Shanghai driver on track to cut motor racing costs
For most young racers, becoming an F1 driver is a goal that’s out of reach even though it was their childhood dream to pursue a career behind the wheel.
For 29-year-old Shanghai driver Cui Yue, becoming an F1 driver was unrealistic, but he’s keen to help more people access the sport of motor racing .
Cui will be racing at the Shanghai International Circuit on the weekend of the 2019 F1 Chinese Grand Prix – driving for Team Jebsen in the Porsche Carrera Cup Asia race. Apart from eight Carrera Cup races over the year, he is also taking part in the China Touring Car Championship representing the Kia factory team.
“Motor racing is definitely a sport for the rich. My family is comparatively well-off, but not abundant enough to cover all the costs needed for cultivating a formula race driver. You would need to have a note printing house to support you,” he joked.
Cui has 16 years’ driving experience. With practicing in a real car proving expensive, a simulator becomes an economical solution and Cui is the joint owner of simulator studios in Shanghai, Beijing and Guangzhou open to amateur and professional drivers.
“The similarity is almost 100 percent regarding circuit circumstances and mechanical controls,” said Cui. “Actually F1 drivers rely even more heavily on simulators, as their real-car practice time is strictly limited and one can only get familiar with the track and car settings with the help of simulators.”
A high-end set of simulators with three screens and a cockpit frame costs about 100,000 yuan (US$14,900), while a simplified version costs about 20,000 yuan.
In Cui’s simulator studio on Shanghai’s Aomen Road, six sets of simulators are available to the public. The studio has had over 1,000 visitors since 2017, with about 300 of them frequent customers. For those wanting to make more progress, a two-day course is also available.
Zou Huan, Cui’s business partner, said most visitors were F1 fans, students or people wanting to try something new.
“Our customers are aged from 4 to 53. The purpose is to bring motor racing closer to the general public, who can experience speed and get involved in motor culture at an affordable cost,” he said.
Their Cuitimate company also supplies simulators to auto companies and racing teams such as Porsche, Bosch, McLaren, Ferrari and Jacky Chan Racing. The Shanghai studio also serves as a training base for the Tongji University racing team. Tongji is known for its automotive studies major.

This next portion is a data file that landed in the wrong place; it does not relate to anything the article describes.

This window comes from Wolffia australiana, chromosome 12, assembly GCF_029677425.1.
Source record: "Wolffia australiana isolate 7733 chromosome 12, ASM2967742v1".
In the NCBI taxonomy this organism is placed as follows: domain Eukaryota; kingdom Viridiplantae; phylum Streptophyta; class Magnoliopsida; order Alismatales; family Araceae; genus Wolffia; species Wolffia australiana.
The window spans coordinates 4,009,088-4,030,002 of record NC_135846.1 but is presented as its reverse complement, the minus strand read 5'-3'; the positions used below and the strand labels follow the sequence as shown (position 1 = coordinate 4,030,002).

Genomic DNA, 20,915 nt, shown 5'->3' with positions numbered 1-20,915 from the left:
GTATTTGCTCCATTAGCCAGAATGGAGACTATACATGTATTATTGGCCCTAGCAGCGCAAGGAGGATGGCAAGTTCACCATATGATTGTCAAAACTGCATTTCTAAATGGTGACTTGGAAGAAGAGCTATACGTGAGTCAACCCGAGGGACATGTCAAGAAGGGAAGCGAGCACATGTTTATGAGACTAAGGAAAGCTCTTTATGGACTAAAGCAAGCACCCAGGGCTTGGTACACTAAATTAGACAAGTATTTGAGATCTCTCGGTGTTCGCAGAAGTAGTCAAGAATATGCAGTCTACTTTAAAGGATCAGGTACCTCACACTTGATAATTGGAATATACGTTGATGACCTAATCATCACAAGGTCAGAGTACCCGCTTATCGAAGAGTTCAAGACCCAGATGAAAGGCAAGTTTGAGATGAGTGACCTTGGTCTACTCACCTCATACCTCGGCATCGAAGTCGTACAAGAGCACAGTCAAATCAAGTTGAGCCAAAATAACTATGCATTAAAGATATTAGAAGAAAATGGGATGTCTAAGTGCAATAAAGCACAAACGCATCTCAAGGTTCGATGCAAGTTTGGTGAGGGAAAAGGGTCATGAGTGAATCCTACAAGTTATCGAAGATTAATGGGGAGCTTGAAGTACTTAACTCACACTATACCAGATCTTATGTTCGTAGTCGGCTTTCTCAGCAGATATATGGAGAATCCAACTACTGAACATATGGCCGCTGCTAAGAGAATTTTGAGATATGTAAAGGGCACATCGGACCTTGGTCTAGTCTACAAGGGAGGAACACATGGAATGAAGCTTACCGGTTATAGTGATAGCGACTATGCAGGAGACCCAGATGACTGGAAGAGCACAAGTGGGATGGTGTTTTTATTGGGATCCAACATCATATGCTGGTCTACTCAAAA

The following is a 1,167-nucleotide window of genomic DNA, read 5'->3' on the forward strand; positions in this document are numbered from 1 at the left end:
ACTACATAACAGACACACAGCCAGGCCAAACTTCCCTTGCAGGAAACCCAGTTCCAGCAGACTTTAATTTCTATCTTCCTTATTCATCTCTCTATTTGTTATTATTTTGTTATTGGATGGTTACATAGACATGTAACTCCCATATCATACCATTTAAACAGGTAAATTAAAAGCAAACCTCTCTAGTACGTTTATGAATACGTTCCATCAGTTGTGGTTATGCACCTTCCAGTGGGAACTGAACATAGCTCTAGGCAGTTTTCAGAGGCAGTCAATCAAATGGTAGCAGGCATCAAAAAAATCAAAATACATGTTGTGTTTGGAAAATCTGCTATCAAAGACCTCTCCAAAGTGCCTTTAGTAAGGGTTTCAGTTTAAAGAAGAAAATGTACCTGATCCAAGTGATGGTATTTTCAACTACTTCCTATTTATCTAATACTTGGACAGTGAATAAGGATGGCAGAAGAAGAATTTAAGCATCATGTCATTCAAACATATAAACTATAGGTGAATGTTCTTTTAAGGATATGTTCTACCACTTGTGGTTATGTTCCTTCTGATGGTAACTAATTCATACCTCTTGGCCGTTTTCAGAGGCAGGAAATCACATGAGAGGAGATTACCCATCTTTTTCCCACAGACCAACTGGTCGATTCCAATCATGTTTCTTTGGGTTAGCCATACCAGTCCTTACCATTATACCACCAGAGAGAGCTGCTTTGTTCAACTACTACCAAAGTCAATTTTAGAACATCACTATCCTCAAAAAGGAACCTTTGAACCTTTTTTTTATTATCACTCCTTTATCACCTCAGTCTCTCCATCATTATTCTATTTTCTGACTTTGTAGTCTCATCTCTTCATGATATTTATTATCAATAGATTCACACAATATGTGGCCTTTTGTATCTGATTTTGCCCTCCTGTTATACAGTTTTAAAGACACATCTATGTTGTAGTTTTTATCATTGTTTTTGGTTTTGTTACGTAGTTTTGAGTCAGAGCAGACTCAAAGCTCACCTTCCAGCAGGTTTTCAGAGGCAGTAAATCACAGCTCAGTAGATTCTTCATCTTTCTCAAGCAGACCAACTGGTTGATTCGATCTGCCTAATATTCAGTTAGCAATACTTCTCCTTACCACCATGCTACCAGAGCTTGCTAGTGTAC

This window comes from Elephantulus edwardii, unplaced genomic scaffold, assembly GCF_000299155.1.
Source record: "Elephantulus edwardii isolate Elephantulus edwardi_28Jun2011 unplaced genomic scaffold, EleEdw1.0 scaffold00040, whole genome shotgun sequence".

“Tongji’s racing team takes part in the formula race for university students with self-made cars. The students have a strong engineering background, but have never been trained as drivers. Our studio helps them make up for driving knowledge, including circuit circumstances and car controls,” said Zou.
Shanghai racing drivers Ma Qinghua and Zhou Guanyu, and motor racing TV commentators are also frequent visitors.
Cuitimate also runs Sim Racing Forum China, China’s largest sim racing website. Online eSports racing competitions are organized every week, involving 30,000 online racers from around the country. Top racers are given the chance to sit in a real car for test runs.
Earlier this month, Formula One Group and F1 Chinese Grand Prix local organizer Juss Event announced that an F1 eSports Series will be held in China this year. Formula One Group hopes the series will be a new way of promoting motor racing in China.
“Our future goal is to create China’s own simulator racing IP and provide both online and offline racing platforms for China’s motor racing followers,” said Zou.
Zou worked in marketing and cultural fund management before joining forces with Cui.
“As a self-supported racing driver, I consider myself extremely lucky to have a smooth career,” said Cui, who was first attracted to the sport at the age of 10 when he accidentally ventured into an indoor karting park. He started the pursuit of his career all the way from karting to formula and then touring car competitions.
“I was a good student in school, but had to sacrifice academic performance later in high school due to limited energy and time. My family gave me full support and spent at least 4 million yuan on me until about eight years ago when I could support myself financially by racing. This is already the minimum investment to bring up a driver to the level I am today, and that’s why I consider myself lucky.”
Cui said it was in 2012 that his “F1 dream” was shattered when he raced in the Formula Master series and realized that he couldn’t continue in formula competitions due to financial limitations.
“A racing driver’s career is very short. As an ‘old man’ on the circuit, I’m still working hard and want to take part in the WTC and WEC competitions. Even when I retire someday, I can still keep racing on simulators,” he said.